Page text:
Drop-In on Blue Owl’s Mic Drop Tonight – Digitally!

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Arthur Ellis

Alexis Rosado, host of the Mic Drop

Blue Owl Coffee has always been rooted in community – crafting a welcoming space for all kinds of creativity, according to owners Nick Berry, Rich Whitman and Adam Klein. Since opening Blue Owl’s East Lansing location, that community spirit has been on display during the shop’s The Mic Drop, an open mic night run Wednesdays from 7:30 to 9:30 p.m.

The weekly event series had been taking place in person at the shop, but thanks to COVID-19, The Mic Drop has gone digital. Spoken-poetry artist, All of the Above Hip Hop member, and host of the Mic Drop, Alexis Rosado, spoke with ELi about her idea to keep the show going to provide a safe space for creatives.

“I couldn’t sleep one night, and was really thinking through ways to continue executing all the things I love doing with the skills I have,” Rosado said. “I have a degree in Broadcast Journalism, and I do video work for a living, so I already knew that making this show digital was possible because I had considered it in the past to make it more accessible.”

The span of time from the idea stage to execution stage was just a few days. She quickly looked up software and tested the audio. The Mic Drop is in partnership with and funded through All of the Above (AOTA) Hip Hop Academy, so Rosado reached out to AOTA leader Ozay Moore for the okay to go digital.

“I messaged some of our regular performers, asked them for a date and time to record,” Rosado said. “We recorded it that Wednesday that we would normally meet in person, and I edited it in 24 hours.”

Using the popular conference-call service Zoom, Rosado said, provided the best audio and visual options. This was the first time the Mic Drop was not a face-to-face event since its inception last April, but about a hundred people watched the video in 24 hours of uploading. After a week online, about 230 people have seen the video uploaded on March 18.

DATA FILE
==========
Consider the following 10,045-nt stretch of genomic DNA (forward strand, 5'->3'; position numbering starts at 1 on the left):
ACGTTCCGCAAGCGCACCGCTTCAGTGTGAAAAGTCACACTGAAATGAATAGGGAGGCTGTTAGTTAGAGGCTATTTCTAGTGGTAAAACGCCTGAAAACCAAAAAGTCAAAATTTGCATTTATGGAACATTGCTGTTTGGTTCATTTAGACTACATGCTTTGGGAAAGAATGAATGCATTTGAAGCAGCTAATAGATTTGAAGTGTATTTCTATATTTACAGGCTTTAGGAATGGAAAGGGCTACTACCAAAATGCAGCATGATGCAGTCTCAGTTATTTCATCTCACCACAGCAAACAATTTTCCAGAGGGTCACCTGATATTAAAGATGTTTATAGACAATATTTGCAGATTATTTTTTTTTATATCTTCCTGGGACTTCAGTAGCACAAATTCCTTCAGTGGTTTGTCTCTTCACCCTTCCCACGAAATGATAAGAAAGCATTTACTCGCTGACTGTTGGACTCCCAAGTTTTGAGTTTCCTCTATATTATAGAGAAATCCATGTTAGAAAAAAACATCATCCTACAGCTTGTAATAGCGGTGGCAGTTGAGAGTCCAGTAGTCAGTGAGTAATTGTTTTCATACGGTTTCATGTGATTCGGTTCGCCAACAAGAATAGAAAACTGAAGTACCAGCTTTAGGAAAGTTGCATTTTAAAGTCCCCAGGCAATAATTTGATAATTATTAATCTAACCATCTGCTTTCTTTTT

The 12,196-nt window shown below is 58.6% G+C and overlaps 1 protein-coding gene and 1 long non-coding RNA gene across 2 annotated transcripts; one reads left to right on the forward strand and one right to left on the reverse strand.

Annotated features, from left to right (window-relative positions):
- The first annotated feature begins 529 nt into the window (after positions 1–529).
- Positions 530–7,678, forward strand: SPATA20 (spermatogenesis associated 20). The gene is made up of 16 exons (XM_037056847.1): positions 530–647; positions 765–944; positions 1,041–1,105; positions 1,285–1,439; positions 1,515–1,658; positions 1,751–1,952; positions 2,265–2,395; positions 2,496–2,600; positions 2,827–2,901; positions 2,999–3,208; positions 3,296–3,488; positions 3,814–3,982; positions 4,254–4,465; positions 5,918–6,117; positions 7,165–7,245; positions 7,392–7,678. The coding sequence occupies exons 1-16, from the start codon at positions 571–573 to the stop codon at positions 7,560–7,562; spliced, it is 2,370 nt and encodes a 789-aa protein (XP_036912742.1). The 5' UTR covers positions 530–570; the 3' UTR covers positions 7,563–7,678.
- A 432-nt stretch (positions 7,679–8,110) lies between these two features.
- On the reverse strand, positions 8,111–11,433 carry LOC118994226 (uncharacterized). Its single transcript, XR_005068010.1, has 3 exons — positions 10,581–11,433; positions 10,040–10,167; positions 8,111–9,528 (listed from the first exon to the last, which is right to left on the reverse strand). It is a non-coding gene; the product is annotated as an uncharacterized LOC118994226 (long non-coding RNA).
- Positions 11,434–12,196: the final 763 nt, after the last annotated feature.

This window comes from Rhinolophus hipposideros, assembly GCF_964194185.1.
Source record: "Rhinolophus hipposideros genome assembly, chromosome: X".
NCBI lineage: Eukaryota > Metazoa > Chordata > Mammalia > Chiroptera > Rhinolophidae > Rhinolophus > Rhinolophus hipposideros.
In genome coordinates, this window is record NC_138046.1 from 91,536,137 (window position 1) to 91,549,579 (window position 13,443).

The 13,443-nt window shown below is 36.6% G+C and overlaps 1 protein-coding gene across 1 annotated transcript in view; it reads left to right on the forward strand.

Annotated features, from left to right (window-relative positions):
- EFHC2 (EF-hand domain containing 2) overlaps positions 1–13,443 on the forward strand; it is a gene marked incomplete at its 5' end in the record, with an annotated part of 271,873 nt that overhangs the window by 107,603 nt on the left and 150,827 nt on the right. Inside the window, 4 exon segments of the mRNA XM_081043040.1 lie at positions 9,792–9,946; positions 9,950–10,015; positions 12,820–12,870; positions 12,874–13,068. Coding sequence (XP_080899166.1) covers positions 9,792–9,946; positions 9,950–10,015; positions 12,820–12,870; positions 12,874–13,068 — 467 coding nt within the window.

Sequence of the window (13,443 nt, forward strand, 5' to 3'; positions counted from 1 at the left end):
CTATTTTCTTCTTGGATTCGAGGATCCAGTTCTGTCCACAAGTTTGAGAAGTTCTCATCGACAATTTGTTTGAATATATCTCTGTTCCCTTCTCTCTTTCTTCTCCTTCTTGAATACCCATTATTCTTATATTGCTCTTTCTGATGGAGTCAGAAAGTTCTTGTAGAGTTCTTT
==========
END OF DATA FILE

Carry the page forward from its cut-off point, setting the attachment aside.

The event, usually held at Blue Owl Coffee in East Lansing, is online during the stay-at-home order.

“The response has been fantastic and so refreshing,” Rosado said. “It’s received hundreds of views, and I’m getting a lot of messages of people interested in performing.”

Just as the weekly event series has become synonymous with providing a platform for people of all ages to showcase their comedy, poetry, rap, music, dance, and more, the digital edition aims to foster that same sense of support.

“The culture created at the Mic Drop is very much like gathering as a family, and pouring out our hearts,” Rosado said. “It has taken me so much vulnerability, honesty, intentionality, and time to create an atmosphere for people to pour out their hearts.”

Rosado said that canceling the weekly event temporarily was simply not an option.

“I knew for some of these artists that this was a lifeline of community, and for me, it’s a responsibility to continue to lead as a host – not meeting was not going to stop the momentum I started.”

So far, the show has gone on digitally for two weeks in a row, with four or five performers each week, rather than the usual lineup of twelve. Audiences also get to learn a little bit more about the artists, in a more intimate show than typical.

The added accessibility is something Rosado is appreciative for in this digital age.

“What I think this newfound platform allows is for more eyes to see the amazing talent we have always had in our backyard, more accessibility to those who may have missed it, entertainment and an outlet from the comfort of someone’s home,” she said. “Creatives matter, their craft matters, their ideas and voice matter.”

In the future, Rosado hopes the Mic Drop can continue to showcase artists in this digital platform for weeks to come, if they receive proper sponsorship funding. There’s even been correspondence to book special guests all over the world – including an email sent to Ellen DeGeneres.

Gary Caldwell for ELi

The space at Blue Owl Coffee where the event is normally held. You can still visit the shop to buy coffee and snacks.

Regardless of when the series can return to its usual coffee shop setting, The Mic Drop’s mission to encourage self-expression and a sense of belonging will not be canceled anytime soon.

“I love artists,” Rosado said. “I think profound expressions can change the world, and unify us more than ever before.”

The March 18 recording can be viewed here. Interested artists are encouraged to reach out to Rosado (via Facebook alexis.rosado.395 or via Instagram @lovingwithlexi) to join in on the weekly Mic Drop digital edition. Artists can send in a video submission or participate in the Zoom video chat call in real-time with other performers.

This story is part of ELi’s special series on “Little Local Joys” – stories of how people here are finding joy and solace during the stay-at-home order and pandemic. Find the whole series here.

ELi has a special section dedicated to our reporting on COVID-19 for East Lansing. See it here and sign up for ELi’s mailer to stay informed.

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